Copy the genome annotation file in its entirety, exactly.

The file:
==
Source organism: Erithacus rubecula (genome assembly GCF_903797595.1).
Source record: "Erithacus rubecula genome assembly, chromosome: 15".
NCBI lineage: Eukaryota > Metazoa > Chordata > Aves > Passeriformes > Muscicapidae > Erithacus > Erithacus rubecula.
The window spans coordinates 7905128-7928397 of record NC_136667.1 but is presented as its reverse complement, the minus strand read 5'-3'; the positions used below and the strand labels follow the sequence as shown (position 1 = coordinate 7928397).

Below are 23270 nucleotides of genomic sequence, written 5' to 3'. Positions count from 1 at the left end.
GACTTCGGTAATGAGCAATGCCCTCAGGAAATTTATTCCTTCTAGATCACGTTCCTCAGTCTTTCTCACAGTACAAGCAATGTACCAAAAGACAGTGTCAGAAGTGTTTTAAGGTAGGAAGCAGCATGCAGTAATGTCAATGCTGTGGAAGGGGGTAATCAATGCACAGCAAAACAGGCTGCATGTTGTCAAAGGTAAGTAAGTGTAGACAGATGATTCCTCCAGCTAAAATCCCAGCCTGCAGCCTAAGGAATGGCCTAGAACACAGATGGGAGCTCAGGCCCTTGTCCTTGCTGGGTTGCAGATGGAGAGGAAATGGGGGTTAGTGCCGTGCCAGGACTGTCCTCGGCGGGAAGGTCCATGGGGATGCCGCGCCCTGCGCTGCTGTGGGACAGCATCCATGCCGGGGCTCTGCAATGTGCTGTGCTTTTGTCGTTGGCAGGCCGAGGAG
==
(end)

Source organism: Erithacus rubecula (genome assembly GCF_903797595.1).
Source record: "Erithacus rubecula genome assembly, chromosome: 15".
NCBI lineage: Eukaryota > Metazoa > Chordata > Aves > Passeriformes > Muscicapidae > Erithacus > Erithacus rubecula.
The window spans coordinates 7905128-7928397 of record NC_136667.1 but is presented as its reverse complement, the minus strand read 5'-3'; the positions used below and the strand labels follow the sequence as shown (position 1 = coordinate 7928397).

Below are 23270 nucleotides of genomic sequence, written 5' to 3'. Positions count from 1 at the left end.
GACTTCGGTAATGAGCAATGCCCTCAGGAAATTTATTCCTTCTAGATCACGTTCCTCAGTCTTTCTCACAGTACAAGCAATGTACCAAAAGACAGTGTCAGAAGTGTTTTAAGGTAGGAAGCAGCATGCAGTAATGTCAATGCTGTGGAAGGGGGTAATCAATGCACAGCAAAACAGGCTGCATGTTGTCAAAGGTAAGTAAGTGTAGACAGATGATTCCTCCAGCTAAAATCCCAGCCTGCAGCCTAAGGAATGGCCTAGAACACAGATGGGAGCTCAGGCCCTTGTCCTTGCTGGGTTGCAGATGGAGAGGAAATGGGGGTTAGTGCCGTGCCAGGACTGTCCTCGGCGGGAAGGTCCATGGGGATGCCGCGCCCTGCGCTGCTGTGGGACAGCATCCATGCCGGGGCTCTGCAATGTGCTGTGCTTTTGTCGTTGGCAGGCCGAGGAG